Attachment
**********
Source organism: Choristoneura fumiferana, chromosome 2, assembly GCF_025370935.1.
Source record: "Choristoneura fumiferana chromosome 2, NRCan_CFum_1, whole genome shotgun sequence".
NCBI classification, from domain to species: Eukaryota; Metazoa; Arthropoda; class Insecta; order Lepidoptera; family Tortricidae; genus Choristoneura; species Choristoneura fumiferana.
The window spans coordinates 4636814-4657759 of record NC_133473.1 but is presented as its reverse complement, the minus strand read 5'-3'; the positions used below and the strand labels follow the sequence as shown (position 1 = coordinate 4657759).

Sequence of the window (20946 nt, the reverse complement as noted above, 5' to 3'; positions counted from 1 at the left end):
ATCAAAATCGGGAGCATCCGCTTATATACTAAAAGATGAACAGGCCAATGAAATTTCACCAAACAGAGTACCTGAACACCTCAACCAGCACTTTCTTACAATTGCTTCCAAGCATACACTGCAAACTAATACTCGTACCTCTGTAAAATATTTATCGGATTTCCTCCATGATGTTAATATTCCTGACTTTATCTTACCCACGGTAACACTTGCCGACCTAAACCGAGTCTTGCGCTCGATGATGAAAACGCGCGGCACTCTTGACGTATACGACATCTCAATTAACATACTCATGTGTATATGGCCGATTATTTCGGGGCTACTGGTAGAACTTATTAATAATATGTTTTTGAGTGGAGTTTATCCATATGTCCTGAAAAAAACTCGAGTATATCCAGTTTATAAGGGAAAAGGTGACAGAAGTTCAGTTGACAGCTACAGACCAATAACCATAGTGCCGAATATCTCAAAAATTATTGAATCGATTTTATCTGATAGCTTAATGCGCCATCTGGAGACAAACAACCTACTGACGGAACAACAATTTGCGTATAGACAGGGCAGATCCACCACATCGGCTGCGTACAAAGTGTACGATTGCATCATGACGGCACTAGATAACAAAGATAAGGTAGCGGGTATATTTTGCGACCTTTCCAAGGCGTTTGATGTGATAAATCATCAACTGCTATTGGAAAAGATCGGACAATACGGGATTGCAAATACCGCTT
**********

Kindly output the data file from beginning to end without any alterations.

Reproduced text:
Source organism: Choristoneura fumiferana, chromosome 2, assembly GCF_025370935.1.
Source record: "Choristoneura fumiferana chromosome 2, NRCan_CFum_1, whole genome shotgun sequence".
NCBI classification, from domain to species: Eukaryota; Metazoa; Arthropoda; class Insecta; order Lepidoptera; family Tortricidae; genus Choristoneura; species Choristoneura fumiferana.
The window spans coordinates 4636814-4657759 of record NC_133473.1 but is presented as its reverse complement, the minus strand read 5'-3'; the positions used below and the strand labels follow the sequence as shown (position 1 = coordinate 4657759).

Sequence of the window (20946 nt, the reverse complement as noted above, 5' to 3'; positions counted from 1 at the left end):
ATCAAAATCGGGAGCATCCGCTTATATACTAAAAGATGAACAGGCCAATGAAATTTCACCAAACAGAGTACCTGAACACCTCAACCAGCACTTTCTTACAATTGCTTCCAAGCATACACTGCAAACTAATACTCGTACCTCTGTAAAATATTTATCGGATTTCCTCCATGATGTTAATATTCCTGACTTTATCTTACCCACGGTAACACTTGCCGACCTAAACCGAGTCTTGCGCTCGATGATGAAAACGCGCGGCACTCTTGACGTATACGACATCTCAATTAACATACTCATGTGTATATGGCCGATTATTTCGGGGCTACTGGTAGAACTTATTAATAATATGTTTTTGAGTGGAGTTTATCCATATGTCCTGAAAAAAACTCGAGTATATCCAGTTTATAAGGGAAAAGGTGACAGAAGTTCAGTTGACAGCTACAGACCAATAACCATAGTGCCGAATATCTCAAAAATTATTGAATCGATTTTATCTGATAGCTTAATGCGCCATCTGGAGACAAACAACCTACTGACGGAACAACAATTTGCGTATAGACAGGGCAGATCCACCACATCGGCTGCGTACAAAGTGTACGATTGCATCATGACGGCACTAGATAACAAAGATAAGGTAGCGGGTATATTTTGCGACCTTTCCAAGGCGTTTGATGTGATAAATCATCAACTGCTATTGGAAAAGATCGGACAATACGGGATTGCAAATACCGCTT